all of which are placed for our safety.
Those people who vocally protest against the cameras just
don't want to be
caught and told to pay for their misconduct.
Automobile accidents are decreasing where these cameras have
been placed.
The new count-down walk lights alert the driver as to when
the light will
turn, thus preventing any need to suddenly brake.
As a side benefit, cities and the state of Florida are
getting a little
needed income during these hard economic times.
Please DO NOT rescind these needed safety measures.
__________________________
Doug's letter:
I understand that an attempt has been made to overturn the
Legislature's
previous vote to permit red light cameras at intersections in
Florida.  As
far as I am concerned, supporters of HB 4087 are voting to
approve a
driver's decision to endanger pedestrians and others by
refusing to obey the
law.  As for their assertion that red light cameras are an
invasion of
privacy, what about camera use by business, at many agencies or
on the
interstates?  Are the use of cameras to assist in stopping or
resolving
crimes, like robberies or assaults, an invasion of a
criminal's privacy?  As
for the argument against them, saying that their use is just a
way to
increase revenue, what is wrong with that?  I thought the
administration is
trying to balance the budget.
Frankly,
all a person needs to do to avoid paying these fines is to
obey the law in
the first place.
As you know, we have been endeavoring to improve pedestrian
safety,
especially for people who are blind.  In the past few years,
we've had
several instances where people who are blind have been hit
while attempting
to cross streets.  How can we judge when it is safe to cross
when drivers
refuse to stop for red lights or pedestrians?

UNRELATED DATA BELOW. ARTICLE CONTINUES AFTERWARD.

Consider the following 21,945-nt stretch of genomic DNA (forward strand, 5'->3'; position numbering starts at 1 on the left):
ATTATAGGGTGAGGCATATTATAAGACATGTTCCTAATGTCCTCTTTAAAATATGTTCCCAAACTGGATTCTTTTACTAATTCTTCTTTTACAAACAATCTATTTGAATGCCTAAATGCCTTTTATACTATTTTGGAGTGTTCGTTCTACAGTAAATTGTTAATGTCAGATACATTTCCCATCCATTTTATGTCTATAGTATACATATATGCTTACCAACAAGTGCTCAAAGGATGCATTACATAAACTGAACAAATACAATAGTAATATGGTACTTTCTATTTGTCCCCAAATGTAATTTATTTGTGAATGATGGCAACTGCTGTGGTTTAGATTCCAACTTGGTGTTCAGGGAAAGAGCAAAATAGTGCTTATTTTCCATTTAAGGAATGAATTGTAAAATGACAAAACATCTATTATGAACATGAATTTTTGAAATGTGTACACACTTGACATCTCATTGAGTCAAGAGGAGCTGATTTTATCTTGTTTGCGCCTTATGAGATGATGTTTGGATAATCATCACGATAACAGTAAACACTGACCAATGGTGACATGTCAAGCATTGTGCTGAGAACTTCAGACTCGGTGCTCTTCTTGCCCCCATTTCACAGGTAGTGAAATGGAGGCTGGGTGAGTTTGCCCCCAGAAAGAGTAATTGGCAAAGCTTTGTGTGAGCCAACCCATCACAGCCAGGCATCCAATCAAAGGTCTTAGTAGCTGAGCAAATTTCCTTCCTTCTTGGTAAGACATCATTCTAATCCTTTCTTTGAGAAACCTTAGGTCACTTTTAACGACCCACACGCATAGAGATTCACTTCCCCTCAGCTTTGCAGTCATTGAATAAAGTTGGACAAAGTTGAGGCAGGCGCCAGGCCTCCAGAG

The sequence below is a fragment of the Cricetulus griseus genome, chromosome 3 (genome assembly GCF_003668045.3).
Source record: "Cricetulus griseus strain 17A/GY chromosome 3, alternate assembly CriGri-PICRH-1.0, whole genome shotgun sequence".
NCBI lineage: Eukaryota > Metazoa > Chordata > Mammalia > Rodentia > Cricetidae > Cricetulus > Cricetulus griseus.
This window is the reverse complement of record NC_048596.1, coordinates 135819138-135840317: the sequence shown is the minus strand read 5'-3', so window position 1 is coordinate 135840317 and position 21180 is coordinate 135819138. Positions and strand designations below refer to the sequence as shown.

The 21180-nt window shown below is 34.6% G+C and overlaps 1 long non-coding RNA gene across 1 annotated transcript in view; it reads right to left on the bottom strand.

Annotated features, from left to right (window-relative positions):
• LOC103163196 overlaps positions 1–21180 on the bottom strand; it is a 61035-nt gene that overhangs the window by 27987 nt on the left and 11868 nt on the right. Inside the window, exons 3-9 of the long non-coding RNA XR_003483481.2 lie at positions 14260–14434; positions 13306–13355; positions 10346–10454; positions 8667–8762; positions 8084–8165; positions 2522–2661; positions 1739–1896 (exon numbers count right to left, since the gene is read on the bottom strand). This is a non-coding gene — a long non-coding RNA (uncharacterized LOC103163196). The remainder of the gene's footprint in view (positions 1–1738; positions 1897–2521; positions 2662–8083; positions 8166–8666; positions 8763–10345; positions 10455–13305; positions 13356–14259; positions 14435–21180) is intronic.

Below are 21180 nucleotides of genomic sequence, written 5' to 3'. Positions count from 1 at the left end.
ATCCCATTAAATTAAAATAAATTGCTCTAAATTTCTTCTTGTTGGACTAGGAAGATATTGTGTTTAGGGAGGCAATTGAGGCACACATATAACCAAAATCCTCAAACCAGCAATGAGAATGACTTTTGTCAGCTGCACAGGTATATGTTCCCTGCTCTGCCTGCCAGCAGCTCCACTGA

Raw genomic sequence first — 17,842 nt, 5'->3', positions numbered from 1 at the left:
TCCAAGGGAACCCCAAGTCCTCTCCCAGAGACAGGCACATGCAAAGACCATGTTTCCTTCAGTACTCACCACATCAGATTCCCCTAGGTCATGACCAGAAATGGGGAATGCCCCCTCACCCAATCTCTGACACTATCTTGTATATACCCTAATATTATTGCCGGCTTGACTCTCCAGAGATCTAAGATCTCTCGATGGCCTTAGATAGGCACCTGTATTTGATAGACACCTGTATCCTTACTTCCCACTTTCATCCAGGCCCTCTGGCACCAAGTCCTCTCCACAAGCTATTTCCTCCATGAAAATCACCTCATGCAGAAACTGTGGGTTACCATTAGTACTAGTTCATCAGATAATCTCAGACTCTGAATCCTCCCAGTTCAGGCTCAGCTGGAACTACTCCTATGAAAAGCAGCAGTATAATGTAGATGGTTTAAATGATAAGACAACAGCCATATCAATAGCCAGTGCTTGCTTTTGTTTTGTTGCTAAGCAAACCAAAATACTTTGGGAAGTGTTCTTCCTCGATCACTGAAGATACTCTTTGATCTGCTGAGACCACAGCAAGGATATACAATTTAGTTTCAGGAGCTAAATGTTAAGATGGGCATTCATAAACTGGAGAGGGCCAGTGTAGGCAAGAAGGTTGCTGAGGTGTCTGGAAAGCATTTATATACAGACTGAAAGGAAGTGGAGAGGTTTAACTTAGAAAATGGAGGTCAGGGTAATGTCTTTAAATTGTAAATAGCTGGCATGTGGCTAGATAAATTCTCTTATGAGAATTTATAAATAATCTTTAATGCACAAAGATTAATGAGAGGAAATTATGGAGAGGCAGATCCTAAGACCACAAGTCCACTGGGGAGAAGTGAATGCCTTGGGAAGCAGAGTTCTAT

I hope and expect that use of red light cameras will assist
in  pedestrian
safety.
Rather than doing away with the cameras, I'd like to see them
placed at more
intersections!
_______________________
Florida House to reconsider red light camera law Some
lawmakers argue the
law contributes to more accidents April 21, 2011|  By
Kathleen Haughney,
Tallahassee Bureau Just a year after lawmakers passed a law
legalizing red
light cameras at traffic intersections, a new crop of
legislators wants to
slam on the brakes.
The decision authorizing local governments to install cameras
- and ticket
drivers
$158 for running red lights - came after several years of
debate and a push
by municipalities, law enforcement and safety advocates.  But
the experience
with the cameras in South Florida, advocates of repeal argue,
justifies
pulling the plug.
Both the Florida House and Senate are looking at repeal
proposals, though
only the House measure is moving.  On Wednesday, the House
Appropriations
Committee voted 12-9 to send HB 4087 to the full House.  Its
sponsor, Rep.
Richard Corcoran, R-Trinity, argued that cameras have
actually increased the
number of bad traffic accidents at intersections.
"Let's step back and figure out a way where we can make these
intersections
safer for our communities," he said.
_____________________
April 1, 2011
Daytona Beach has erected red-light cameras, counted the
money it should
take in, and is set to turn them on next week.  But this could
turn out to be
a very short-lived experiment.
The Florida Senate's Transportation Committee voted 4-2
Tuesday for a bill